Camp Story (Fire optional.)

August 21, 2014 in Self-Health, Social Responsibility, Style, Sustainability by alliemcc

I would like to tell you a story about summer camp.

For a good chunk of years when I was a wee thing, I spent my summers at Camp Laurel-In, the summer day camp at the Waterbury Girls' Club. (If you're under age 20, Girls' Clubs were what Girls Inc. is now– they rebranded in '98.)

The Waterbury Girls Club/Girls Inc. is located on a one-way side street in downtown Waterbury– a block that's half residential and half commercial, with a few lawyers' offices. It's on the same block as the Y, a museum, and within walking distance of the library and several parks.

Ah yes, imagine the awkward-cuteness of a pre-teen Allie. The Girls' Club was around the block from my mom's shop and, being a working mom, it was very convenient– my siblings and I also went to nursery school at the YMCA, which is on the same block as the Girls' Club, and from time to time, went to art classes at the Mattatuck Museum, ditto.

Mind you, we lived in podunk Burlington, across the street from protected watershed forest. So it wasn't like I needed to spend my summers in the great outdoors, because that's where I lived. But I have always felt like I half-grew-up in Waterbury because we spent so much time there as kids. It's also why I am not afraid of cities like Hartford and Bridgeport that scare the alligators off the polos of my suburban peers. But I digress.

gimp

Image (c) Lataz34

My little campmates and I ran around in the gymnasium, did arts and crafts, went on field trips to state parks, made MILES of lanyards (which we called gimp– you might know it as boondoggle), and played a card game called Spit. We played a LOT of Spit– we had Spit tournaments.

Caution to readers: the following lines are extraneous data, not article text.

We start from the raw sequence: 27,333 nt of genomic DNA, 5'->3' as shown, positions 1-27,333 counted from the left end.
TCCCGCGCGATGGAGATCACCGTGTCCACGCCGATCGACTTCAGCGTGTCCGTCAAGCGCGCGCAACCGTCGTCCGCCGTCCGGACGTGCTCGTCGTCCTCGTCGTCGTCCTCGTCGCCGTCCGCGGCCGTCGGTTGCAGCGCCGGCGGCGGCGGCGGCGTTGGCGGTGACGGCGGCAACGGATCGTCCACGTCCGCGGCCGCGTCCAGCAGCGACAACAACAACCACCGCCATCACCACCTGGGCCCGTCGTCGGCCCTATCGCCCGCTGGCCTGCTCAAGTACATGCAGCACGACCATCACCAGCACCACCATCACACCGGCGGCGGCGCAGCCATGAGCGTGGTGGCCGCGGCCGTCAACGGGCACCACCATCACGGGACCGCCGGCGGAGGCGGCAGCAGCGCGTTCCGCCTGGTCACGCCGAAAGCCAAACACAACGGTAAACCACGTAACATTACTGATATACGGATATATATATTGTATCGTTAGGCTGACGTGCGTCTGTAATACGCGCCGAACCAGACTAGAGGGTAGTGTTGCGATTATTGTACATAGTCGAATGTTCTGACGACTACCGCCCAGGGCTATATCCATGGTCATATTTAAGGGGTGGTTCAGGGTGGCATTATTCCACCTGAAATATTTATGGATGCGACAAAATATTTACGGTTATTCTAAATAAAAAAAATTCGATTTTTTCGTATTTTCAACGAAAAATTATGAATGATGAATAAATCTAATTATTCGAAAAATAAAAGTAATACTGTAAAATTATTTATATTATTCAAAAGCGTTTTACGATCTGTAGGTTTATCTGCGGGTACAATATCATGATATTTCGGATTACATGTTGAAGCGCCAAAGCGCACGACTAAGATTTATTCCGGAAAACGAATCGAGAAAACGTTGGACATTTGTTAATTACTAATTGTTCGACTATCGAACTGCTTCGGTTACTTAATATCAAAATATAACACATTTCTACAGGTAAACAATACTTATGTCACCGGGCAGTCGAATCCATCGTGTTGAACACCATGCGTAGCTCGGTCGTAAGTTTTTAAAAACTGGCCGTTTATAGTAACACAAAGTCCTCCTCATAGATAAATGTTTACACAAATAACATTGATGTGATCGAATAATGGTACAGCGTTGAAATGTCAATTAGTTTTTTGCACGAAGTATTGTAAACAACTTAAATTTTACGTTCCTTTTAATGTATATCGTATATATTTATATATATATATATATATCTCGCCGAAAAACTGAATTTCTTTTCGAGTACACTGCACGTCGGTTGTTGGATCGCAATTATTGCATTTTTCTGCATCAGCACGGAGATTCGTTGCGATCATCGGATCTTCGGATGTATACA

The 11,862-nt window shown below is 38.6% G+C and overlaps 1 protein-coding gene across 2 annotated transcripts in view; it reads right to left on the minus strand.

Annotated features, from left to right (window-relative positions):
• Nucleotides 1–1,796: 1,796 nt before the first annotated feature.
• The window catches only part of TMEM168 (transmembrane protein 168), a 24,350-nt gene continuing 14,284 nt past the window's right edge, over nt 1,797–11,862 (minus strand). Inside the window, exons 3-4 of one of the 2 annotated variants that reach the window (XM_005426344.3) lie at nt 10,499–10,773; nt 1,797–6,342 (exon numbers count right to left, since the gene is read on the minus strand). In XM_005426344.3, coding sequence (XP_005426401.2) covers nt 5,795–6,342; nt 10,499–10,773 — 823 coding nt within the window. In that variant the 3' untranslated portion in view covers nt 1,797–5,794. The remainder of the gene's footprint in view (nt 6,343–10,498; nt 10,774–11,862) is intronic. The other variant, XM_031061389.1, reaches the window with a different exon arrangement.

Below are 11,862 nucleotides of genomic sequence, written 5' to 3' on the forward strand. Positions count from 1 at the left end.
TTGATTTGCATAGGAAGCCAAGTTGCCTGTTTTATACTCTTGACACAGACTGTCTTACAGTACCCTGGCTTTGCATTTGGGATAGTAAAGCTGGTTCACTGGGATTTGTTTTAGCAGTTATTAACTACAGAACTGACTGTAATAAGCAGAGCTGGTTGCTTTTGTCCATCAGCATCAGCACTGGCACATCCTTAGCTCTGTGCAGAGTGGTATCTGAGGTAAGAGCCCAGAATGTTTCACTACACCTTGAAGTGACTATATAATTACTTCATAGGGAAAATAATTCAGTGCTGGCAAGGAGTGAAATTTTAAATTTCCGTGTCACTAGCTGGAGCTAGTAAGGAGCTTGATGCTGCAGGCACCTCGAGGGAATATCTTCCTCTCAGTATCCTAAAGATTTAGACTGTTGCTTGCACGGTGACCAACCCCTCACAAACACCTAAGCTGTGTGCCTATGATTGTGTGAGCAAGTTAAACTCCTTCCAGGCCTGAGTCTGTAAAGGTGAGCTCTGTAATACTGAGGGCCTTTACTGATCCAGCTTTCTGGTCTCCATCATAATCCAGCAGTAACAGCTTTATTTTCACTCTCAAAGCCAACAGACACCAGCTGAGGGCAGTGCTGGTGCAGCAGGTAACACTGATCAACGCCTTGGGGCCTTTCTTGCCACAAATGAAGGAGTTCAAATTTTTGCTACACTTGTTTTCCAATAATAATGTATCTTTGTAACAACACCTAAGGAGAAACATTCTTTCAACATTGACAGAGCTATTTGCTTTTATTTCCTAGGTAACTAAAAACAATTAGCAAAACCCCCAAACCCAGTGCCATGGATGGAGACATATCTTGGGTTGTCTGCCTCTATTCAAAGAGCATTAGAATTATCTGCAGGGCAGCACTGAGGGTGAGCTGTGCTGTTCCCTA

Camp was also where I was first introduced to punk rock (OK, so it was The Offspring, give me a break!) and the music of Tori Amos, thanks to my friend, Katie S.

We made up dance routines, sang repetitve songs in school buses, ate dozens of brightly colored frozen desserts, and played Marco Polo in manmade lakes.

And then we became teenagers and stopped going to summer camp. 

It's about 20 years since I was a camper.

It's also the 150th anniversary of the Waterbury Girls' Club– now Girls Inc. of Southwestern Connecticut. My little Girls' Club was the first one EVER! And they've been located at 35 Park Place for over 100 years.

Leavenworth House

Image via Historic Buildings of Connecticut

But the foundation that owns their building wants to sell, and has put the property out to bid. All the other bidders intend to take down the gymnasium and the original historic house, most likely to create a parking lot.

Girls Inc. has also entered a bid, and has the backing of the Connecticut Historical Society. They are also looking for the support of parents of current members and, more importantly, generations of alumnae whose lives were impacted by being a Girls' Club Girl.

I will be penning a letter of support, and helping with a social media campaign to try to convince the Leavenworth Foundation to accept Girls Inc's bid and keep the facility open and accessible to the girls of Waterbury– and girls from the suburbs whose parents work in town and have the foresight to put their kid in contact with diverse new friends.

It's important not just for the sake of nostalgia and warm-fuzzies, but because young girls benefit immensely from gender-specific programs, a safe, fun place where they can learn and play and gain confidence. And it's important that Girls Inc. has a home in downtown Waterbury so that low-income girls from around the city can get there safely and conveniently for after-school programs and summer camp.

If you were a Girls' Club Girl in Waterbury, or anywhere else…

If your daughters or neices were or are Girls' Club Girls…

If you or your girls were Girl Scouts or benefitted from other gender-specific programs…

Or if you're a feminist, humanist, womanist, or other sane person that cares about girls in Waterbury or anywhere else…

Please consider writing a letter of support and/or an op-ed to keep Girls Inc. on Park Place in Waterbury, Connecticut.

Margaret Lawlor
Elisha Leavenworth Foundation
P.O. Box 1032
Middlebury, CT 06762

 

Girls Inc. of SWCT

35 Park Place


Waterbury, CT 06702

info@GirlsIncSWCT.org

 

SAMSUNG CAMERA PICTURES

Image via Girls Inc. SWCT